US 2663711 A
Description (OCR text may contain errors)
Patented Dec. 22, 1953 UNITED STATES PATENT PROCESS FOR THE PREPARATION OF PYRIDINE ALCOHOLS FROM PYRI- DINE N -OXIDES Orville H. Bullitt, Jr., Newtown Square, Pa., assignor to E. I. du Pont de Nemours and Company, Wilmington, Del., a corporation of Delaware No Drawing. Application December 8, 1951.
' Serial No. 260,757
9 Claims. (01. 260-297) This invention relates to heterocyclic organic compounds and more particularly to a novel method for preparing heterocyclic alcohols and esters.
A number of pyridine compounds and benzyltype alcohols are known to possess biological activity. Compounds containing these two structures in the same molecule would therefore be of interest as materials for biological investigation. However, no satisfactory method for preparing pyridinecarbinols, the simplest compounds possessing this desired combination of groups, has hitherto been known. Thus the only known process for making Z-pyridinemethanol (Berichte 72B, 1188-94 1939), and German Patent 693,415) has given very low yields of the desired product.
This invention has as an object the provision of a process for the preparation of pyridine alcohols. Another object is the preparation of carboxylic acid esters of pyridine alcohols. Other objects will appear hereinafter.
These objects are accomplished by the following invention wherein an alkylpyridine N-oxide in which the carbon atom joining the alkyl group to the pyridine nucleus has attached to it at least one hydrogen atom is reacted with a carboxylic acid anhydride of the formula (B00020, wherein R is a monovalent hydrocarbon radical. In that phase of the invention directed to the formation of the pyridylcarbinol the resulting ester is hydrolyzed to form the pyridine alcohol.
The process of this invention is illustrated by the following equations for the preparation of 2-(5-ethylpyridine)methyl acetate from 5-ethyl- 2-methylpyridine N-oxide and acetic anhydride, and its hydrolysis to 2-(5-ethylpyridine)methanol.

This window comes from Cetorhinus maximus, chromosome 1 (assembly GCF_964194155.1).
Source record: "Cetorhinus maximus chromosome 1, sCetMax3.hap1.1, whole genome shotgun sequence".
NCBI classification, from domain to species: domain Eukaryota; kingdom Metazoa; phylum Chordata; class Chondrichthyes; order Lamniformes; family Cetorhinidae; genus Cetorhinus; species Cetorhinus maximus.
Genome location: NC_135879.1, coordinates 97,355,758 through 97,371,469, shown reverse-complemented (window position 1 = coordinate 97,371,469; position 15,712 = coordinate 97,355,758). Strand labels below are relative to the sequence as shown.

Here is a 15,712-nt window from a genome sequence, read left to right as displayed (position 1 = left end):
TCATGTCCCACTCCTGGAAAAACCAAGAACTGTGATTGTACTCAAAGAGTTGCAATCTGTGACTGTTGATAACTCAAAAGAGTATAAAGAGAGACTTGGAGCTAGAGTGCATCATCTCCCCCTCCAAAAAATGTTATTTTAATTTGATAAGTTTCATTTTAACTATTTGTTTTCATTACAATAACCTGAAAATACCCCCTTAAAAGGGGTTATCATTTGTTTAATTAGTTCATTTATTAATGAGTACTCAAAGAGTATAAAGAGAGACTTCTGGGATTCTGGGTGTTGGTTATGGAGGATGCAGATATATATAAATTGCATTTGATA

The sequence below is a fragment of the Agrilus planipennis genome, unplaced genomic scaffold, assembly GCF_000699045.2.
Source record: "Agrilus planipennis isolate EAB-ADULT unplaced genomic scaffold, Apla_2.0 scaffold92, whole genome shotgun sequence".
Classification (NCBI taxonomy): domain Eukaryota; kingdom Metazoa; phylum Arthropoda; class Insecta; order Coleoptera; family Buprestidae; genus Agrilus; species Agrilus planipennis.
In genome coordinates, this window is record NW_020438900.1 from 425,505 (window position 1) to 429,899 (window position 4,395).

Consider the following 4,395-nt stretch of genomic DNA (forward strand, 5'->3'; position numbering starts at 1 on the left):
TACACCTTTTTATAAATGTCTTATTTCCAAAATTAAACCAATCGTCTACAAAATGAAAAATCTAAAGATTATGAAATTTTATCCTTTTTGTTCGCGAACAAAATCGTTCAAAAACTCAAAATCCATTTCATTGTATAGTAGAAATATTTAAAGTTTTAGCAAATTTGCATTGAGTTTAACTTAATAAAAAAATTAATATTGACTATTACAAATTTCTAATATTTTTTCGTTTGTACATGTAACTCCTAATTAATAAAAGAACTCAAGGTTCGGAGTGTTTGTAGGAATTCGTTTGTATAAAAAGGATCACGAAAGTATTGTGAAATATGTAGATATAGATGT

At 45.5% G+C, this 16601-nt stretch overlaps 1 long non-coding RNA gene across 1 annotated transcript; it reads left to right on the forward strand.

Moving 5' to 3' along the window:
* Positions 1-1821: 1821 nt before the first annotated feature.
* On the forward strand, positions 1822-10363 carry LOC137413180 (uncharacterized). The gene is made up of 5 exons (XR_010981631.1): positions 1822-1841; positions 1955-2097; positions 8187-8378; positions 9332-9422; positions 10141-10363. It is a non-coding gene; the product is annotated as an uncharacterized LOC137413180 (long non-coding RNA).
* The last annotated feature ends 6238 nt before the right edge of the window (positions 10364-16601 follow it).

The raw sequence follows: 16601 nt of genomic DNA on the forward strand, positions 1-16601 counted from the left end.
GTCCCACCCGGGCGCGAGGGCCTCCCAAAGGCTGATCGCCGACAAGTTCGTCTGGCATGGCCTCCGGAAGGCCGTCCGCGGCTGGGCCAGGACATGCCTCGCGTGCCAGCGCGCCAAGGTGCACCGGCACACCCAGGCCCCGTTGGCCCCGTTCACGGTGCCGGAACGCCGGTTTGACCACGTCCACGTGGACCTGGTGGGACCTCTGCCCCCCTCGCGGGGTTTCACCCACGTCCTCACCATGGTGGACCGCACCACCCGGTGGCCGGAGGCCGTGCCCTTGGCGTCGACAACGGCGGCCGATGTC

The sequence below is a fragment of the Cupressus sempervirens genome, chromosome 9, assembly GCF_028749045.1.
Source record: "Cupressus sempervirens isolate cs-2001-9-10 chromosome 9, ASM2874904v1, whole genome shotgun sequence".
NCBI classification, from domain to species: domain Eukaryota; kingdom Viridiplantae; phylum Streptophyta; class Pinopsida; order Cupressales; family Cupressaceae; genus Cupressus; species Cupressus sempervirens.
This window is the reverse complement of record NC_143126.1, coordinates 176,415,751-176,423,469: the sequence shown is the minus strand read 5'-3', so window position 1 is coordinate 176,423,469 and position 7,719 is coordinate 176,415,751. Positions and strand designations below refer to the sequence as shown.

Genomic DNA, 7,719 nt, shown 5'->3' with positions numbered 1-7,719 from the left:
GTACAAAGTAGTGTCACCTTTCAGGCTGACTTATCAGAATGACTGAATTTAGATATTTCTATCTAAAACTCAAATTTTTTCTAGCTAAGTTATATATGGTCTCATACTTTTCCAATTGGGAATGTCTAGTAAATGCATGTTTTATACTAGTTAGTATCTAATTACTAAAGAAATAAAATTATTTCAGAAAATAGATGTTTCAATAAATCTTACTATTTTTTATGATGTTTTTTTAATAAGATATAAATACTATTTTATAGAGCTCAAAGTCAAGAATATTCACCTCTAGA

OaHu (CHaOO)IO N CH3 CHsCOOH CHzOCCHa C2Hs 0 CHzOCOHa N I! GHrOH OHaC O OH The process of the invention is conveniently I 2 carried out by gradually adding an alkylpyridine N-oxide, e. g., Z-methylpyridine N-oxide, to at least one molar equivalent of an aliphatic monocarboxylic acid anhydride. An excess of the anhydride is preferably used to serve as a reaction medium and to control the rate of reaction. Four to five moles of anhydride per mole of N-oxide are very satisfactory proportions. The reaction takes place with the liberation of heat and can be carried out at temperatures ranging from 25 to 100 C. It is preferably carried out at temperatures between and "70 C. in order to control the reaction easily. A very satisfactory procedure consists in heating the anhydride to to C. and then adding the pyridine N-oxide gradually with external cooling until the exothermic reaction subsides. Although the reaction is substantially complete by the time the heat of reaction subsides, it is preferable to apply external heat to maintain the reaction temperature at 60 to 65 C. for-a short time longer, e. g., about one hour. The ester which forms is iso 'lated from the reaction'mixture by fractional distillation. The pyridinecarbinol is obtained from this ester by hydrolysis using conventional methods. A suitable method of doing this consists in heating the pyridinecarbinol ester with a dilute aqueous solution of an alkali metal hydroxide, e. g., sodium hydroxide, until the ester is saponified. When the saponification is carried out in a 10 to 20% aqueous sodium hydroxide solution at reflux temperature reaction times of one-half to one hour are normally sufficient. However, the saponification can be carried out at lower temperatures and for longer times if desired. The saponification mixture is neutralized, then extracted with a solvent for the carbinol, e. g., methylene chloride, and the free carbinol isolated from the extract. by distillation.
' The alkylpyridine N-oxides used in the process of this invention can be prepared by known methods. An especially good method of preparing alkylpyridine N-oxides is illustrated by the following descriptionof the procedure used in preparing 2-methylpyridine N-oxide. A solution of 136 parts of redistilled 2-methylpyridine (B. P. 129 C.) in 150 parts of glacial acetic acid is cooled to 15 C. and poured into a solution of 1'75 parts of 30% hydrogen peroxide in 150 parts of glacial acetic acid also previously cooledto 15 C. The reaction mixture is allowed to stand at room temperature overnight and is then heated on a steam bath for three hours. Water and acetic acid are removed by heating thesolution on a 5 hot plate until its temperaturereaches C.
An excess of solid potassiumhydroxide is added with cooling and the semisolid-reaction mixture is extracted with benzene. .Thezhez'azemsolution procedure .1 describedri i2-pyridinemethyli acetate :boilina at: 1:12am? Gx/immz The-crude .estenisiadded' tOiZESOllltwi-Ofl is dried. ot r rotanium bo ate. altered. n distilled. Refiactionatien of the pale yellow distillate yields 90 parts of 2-methylpyridine N-oxide boiling at 123 C. at 9 mm.